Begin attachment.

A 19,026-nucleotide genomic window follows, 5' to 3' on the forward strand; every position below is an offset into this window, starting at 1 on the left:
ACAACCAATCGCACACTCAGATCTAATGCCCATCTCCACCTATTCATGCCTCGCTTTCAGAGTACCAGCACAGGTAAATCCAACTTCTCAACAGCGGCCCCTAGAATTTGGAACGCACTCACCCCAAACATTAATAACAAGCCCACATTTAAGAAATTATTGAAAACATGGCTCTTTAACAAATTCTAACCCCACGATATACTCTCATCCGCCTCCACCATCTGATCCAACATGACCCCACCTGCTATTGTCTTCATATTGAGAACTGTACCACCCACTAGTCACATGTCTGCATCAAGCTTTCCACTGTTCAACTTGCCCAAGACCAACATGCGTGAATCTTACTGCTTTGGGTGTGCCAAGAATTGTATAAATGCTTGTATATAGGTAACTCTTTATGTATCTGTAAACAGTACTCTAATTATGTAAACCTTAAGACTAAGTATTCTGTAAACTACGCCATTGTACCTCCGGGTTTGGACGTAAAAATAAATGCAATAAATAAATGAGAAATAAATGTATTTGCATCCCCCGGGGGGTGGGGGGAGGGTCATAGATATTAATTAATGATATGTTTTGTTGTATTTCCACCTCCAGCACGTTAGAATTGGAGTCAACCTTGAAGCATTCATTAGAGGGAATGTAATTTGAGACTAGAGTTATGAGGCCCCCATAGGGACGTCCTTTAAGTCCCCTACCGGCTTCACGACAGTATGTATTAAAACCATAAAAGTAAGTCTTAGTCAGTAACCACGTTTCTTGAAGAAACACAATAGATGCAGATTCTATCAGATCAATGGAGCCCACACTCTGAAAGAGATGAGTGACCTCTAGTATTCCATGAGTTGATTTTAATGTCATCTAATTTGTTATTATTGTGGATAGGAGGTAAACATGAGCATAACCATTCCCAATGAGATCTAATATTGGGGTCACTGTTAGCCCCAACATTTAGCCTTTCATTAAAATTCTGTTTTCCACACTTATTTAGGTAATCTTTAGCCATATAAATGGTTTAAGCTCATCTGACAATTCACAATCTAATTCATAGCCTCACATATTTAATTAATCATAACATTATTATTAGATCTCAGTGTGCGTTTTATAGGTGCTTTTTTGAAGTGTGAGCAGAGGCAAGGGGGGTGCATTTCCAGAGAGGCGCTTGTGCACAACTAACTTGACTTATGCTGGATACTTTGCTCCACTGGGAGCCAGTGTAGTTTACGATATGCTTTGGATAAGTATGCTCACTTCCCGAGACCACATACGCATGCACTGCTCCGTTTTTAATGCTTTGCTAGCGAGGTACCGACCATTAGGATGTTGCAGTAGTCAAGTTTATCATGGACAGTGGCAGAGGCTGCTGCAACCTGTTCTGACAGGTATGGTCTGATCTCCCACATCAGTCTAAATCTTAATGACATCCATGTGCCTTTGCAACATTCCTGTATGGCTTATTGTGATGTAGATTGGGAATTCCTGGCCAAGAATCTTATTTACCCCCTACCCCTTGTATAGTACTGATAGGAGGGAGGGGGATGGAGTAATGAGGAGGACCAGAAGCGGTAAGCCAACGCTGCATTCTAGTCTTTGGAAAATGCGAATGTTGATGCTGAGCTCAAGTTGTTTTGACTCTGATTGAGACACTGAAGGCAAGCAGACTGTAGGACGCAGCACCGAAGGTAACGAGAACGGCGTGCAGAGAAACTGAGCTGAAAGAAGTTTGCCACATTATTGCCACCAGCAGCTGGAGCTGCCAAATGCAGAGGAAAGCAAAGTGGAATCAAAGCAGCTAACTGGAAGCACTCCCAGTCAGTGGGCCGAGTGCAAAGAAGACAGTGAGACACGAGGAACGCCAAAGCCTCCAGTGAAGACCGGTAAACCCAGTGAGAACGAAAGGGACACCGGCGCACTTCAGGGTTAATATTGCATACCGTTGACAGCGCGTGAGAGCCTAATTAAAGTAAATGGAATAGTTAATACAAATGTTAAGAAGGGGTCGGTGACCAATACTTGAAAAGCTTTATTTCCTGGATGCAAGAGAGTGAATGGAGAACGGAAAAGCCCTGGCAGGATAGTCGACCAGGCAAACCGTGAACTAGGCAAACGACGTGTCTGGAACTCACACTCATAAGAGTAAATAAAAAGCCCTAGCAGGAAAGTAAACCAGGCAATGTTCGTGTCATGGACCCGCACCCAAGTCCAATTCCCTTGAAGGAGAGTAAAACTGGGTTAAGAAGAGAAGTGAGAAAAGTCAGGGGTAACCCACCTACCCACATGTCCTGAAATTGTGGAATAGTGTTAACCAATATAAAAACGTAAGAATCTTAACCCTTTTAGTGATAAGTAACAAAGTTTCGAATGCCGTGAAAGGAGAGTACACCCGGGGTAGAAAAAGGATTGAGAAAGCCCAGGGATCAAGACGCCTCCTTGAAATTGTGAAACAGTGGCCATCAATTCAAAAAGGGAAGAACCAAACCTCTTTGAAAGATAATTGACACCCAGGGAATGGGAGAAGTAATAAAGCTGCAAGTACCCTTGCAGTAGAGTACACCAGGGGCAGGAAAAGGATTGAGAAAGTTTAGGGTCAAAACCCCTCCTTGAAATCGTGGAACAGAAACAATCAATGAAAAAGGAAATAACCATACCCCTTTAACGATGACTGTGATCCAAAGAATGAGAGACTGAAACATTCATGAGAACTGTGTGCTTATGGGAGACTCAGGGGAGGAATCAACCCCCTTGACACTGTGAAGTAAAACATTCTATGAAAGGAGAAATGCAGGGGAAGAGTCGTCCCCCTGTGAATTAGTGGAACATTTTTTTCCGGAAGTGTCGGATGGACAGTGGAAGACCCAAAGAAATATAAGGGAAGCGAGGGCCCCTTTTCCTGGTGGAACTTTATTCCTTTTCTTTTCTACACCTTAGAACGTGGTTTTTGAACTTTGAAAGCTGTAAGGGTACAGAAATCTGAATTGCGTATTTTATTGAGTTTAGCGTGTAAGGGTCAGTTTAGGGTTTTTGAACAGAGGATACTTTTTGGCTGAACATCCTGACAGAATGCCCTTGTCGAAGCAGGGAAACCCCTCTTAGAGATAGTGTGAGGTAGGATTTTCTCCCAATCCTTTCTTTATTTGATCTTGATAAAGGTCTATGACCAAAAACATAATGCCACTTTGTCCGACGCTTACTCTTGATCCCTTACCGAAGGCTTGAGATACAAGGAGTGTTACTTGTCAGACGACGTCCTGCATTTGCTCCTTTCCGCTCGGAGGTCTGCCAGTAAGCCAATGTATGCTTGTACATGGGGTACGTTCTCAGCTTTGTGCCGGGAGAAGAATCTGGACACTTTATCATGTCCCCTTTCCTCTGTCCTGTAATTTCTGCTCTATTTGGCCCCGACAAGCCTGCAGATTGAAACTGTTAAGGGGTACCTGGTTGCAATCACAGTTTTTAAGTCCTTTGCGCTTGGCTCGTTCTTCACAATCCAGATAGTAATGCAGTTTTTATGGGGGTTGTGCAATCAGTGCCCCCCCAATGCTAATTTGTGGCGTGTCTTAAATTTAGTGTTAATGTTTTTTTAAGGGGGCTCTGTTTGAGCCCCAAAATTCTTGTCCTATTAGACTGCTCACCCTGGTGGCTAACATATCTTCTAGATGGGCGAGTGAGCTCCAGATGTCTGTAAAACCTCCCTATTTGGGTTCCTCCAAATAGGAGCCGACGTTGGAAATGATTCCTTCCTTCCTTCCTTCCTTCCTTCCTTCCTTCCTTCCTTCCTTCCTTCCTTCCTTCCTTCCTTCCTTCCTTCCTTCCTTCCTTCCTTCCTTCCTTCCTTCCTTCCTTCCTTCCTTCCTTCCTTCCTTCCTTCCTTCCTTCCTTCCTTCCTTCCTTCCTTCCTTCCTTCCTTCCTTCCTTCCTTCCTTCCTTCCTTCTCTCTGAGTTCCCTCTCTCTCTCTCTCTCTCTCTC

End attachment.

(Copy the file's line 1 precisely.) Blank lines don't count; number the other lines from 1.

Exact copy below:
A 19,026-nucleotide genomic window follows, 5' to 3' on the forward strand; every position below is an offset into this window, starting at 1 on the left: